As he (reportedly) continues his treatment for sex-addiction at a clinic in Mississippi, Tiger Woods remains the talk of golf – although, for just about the first time since he plowed his car bonnet-first into a fire hydrant outside his home in Florida, the talk just now centres around his golf and not his infamous “transgressions”.
During last week’s Abu Dhabi Championship, the first leg of the European Tour’s three-part Gulf Swing, Sergio Garcia was asked about what impact an absent Tiger might have on this year’s USA Ryder Cup team.
Were he to miss the match at Celtic Manor, it would be the second straight Ryder Cup without him after his ruptured knee ligament forced him to miss the most recent instalment at Valhalla in 2008. Read more…
So, Tiger has tucked his tail between his legs, admitted his philandering ways, and taken a hiatus from golf to “focus my attention on being a better husband, father, and person.”
A sensible move, not to mention the right one. Tiger clearly has significant personal issues which he needs to resolve without the distractions of professional golf getting in the way.
Here’s hoping that he returns better for the break, too, both as a man and a golfer.
Until such times as he makes his comeback, however, golf will have to muddle on without him and the prospect of a Tiger-less season raises some interesting questions and possibilities. Read more…
The people who have spent the last fortnight fighting Tiger Woods’ somewhat tedious fight for privacy in the wake of revelations about his “transgressions” are missing one very important point – he has made fools of them, too.
In fact, there are few people that the world No.1 has not let down with his alleged misdemeanours. Obviously, some have been let down more than others – none more so than his wife and family – but, if the rumours about his private life are true, everyone who has followed the 14-time major winner in his career has been the victim of a major hoax.
We have all been led to believe that Woods is a man of honour, integrity, class. We’ve been fed stories of his virtue, his fortitude, his general magnificence. Read more…
After the crash, the fall.
Tiger Woods might be in one piece physically after the now infamous 2.30am car accident outside his Florida home ten days ago.
But his reputation, his squeaky-clean image, his obsessively-sculpted identity is in ruins
Woods, if reports are to be believed, has been marking a few more birdies on his scorecard than is a married man’s privilege.
The mucky maelstrom all started two weeks ago when the National Enqurirer reported that Woods had been having an affair with New York socialite Rachel Uchitel. Read more…
Something was always going to happen one day, wasn’t it? After all, the career of a golfer is too long for their professional and private lives not to transcend at least once, even more so when the golfer in question just so happens to be, arguably, the best player ever to grace the game.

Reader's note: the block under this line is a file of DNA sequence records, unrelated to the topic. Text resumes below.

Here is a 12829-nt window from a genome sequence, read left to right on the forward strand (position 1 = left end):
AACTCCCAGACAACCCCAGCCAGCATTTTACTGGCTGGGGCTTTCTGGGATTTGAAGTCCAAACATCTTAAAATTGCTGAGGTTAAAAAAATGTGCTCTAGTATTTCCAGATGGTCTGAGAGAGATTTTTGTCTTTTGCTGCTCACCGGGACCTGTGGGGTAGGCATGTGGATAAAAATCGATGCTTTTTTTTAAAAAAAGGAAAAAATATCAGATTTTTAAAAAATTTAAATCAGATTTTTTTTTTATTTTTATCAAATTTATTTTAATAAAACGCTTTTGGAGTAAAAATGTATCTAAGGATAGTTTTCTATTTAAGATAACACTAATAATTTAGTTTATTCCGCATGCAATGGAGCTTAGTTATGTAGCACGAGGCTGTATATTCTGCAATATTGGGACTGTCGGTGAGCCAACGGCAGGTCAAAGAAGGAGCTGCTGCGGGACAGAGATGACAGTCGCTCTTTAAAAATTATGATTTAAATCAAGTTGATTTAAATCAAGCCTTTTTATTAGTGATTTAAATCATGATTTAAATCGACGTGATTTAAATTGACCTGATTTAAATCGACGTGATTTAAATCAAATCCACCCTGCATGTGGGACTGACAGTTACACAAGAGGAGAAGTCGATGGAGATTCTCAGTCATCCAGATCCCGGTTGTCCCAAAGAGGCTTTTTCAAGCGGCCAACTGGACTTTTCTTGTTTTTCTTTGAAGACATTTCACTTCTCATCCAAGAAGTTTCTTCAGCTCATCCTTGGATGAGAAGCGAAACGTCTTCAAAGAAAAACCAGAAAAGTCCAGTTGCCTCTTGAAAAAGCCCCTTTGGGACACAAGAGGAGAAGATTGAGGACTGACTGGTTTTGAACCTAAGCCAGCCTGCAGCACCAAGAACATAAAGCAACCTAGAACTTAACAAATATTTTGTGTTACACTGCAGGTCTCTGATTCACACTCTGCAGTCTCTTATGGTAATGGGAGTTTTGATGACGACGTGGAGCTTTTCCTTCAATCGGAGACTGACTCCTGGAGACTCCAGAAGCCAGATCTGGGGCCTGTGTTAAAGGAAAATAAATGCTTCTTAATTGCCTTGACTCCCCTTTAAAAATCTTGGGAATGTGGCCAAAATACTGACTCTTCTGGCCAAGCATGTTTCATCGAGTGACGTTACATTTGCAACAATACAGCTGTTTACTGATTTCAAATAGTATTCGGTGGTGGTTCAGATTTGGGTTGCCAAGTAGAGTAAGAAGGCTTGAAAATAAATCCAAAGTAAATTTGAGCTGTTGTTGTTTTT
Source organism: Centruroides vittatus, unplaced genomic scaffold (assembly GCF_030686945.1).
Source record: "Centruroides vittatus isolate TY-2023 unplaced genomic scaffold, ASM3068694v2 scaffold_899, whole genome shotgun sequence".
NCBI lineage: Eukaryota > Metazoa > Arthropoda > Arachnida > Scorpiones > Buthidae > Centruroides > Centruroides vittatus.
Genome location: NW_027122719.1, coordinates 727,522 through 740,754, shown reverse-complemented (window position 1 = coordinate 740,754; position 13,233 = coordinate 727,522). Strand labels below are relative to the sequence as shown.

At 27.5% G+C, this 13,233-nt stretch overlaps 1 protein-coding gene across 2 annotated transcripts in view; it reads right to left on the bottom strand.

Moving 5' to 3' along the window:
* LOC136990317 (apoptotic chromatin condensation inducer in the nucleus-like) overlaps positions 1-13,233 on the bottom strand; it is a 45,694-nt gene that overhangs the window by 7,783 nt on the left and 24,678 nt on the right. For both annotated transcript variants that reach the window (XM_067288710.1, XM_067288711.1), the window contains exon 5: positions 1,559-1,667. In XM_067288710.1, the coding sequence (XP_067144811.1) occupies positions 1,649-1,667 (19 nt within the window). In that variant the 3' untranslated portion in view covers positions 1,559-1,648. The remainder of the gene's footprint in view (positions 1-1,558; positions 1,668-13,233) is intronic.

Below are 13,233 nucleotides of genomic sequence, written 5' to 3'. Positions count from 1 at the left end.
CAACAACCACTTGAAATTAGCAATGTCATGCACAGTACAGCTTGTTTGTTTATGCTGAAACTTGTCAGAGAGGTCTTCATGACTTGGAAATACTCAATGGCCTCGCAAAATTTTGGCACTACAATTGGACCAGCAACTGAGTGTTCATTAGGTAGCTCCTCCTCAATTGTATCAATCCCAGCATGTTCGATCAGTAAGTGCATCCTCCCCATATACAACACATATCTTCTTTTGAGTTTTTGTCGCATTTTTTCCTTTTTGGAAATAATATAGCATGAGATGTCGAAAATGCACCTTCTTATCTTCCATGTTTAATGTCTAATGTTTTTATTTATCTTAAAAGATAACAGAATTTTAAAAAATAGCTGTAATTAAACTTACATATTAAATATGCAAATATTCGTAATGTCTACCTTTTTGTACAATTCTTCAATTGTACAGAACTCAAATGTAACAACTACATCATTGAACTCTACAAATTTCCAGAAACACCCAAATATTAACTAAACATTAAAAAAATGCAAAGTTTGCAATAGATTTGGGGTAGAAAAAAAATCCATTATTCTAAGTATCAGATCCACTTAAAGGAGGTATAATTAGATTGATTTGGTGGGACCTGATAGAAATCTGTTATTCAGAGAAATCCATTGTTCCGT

In that respect, Tiger Woods making the front page of the newspapers and gossip mags at some point before his career was out was an inevitability.
However, just as foreseeable was his reaction to the fall-out from his frankly bizarre car accident last weekend – and the wounds from his handling of the whole sorry, peculiar mess may take longer to heal than his “facial lacerations”. Read more…
As the fallout ensues surrounding Doug Barron’s suspension from the PGA Tour, we are, again, being treated to the well-versed dispute as to whether golf, like athletics and cycling, will see the benefit of drug testing.
Tiger Woods is in no doubt.
“I heard about it [Barron's ban]. It’s unfortunate, but that is one of the reasons why we have the policy to make sure no-one does anything that’s improper for the game of golf and I think that it is great that we have the policy in place,” said the world No.1.
“I don’t know if he tested for performance-enhancing or recreational, but the whole idea is to keep our sport clean and that is why we created the policy and it has been executed and unfortunately one player didn’t obey the policy.”
Supportive as he may be of golf’s foray into the prevention of substance misuse, he alludes to one fact that throws into perspective the credibility of what is a damning indictment of journeyman Barron. Read more…
The climax to the US PGA Championship heralds what is, for many avid golf followers, the bleakest period of the year: a near eight-month stretch without a major to look forward to.
It’s a long wait from the US PGA until the Masters. Fans feel it, those of us in the media feel it and the world’s top players feel it. And, perhaps this year more than any other, you can count Tiger Woods amongst the latter.
It has been a tough year for the world No.1 as far as golf’s big four goes and you can bet your bottom dollar that he will be a restless, troubled soul over the coming months as he seeks to banish the painful memories of going a full season without a major win. Read more…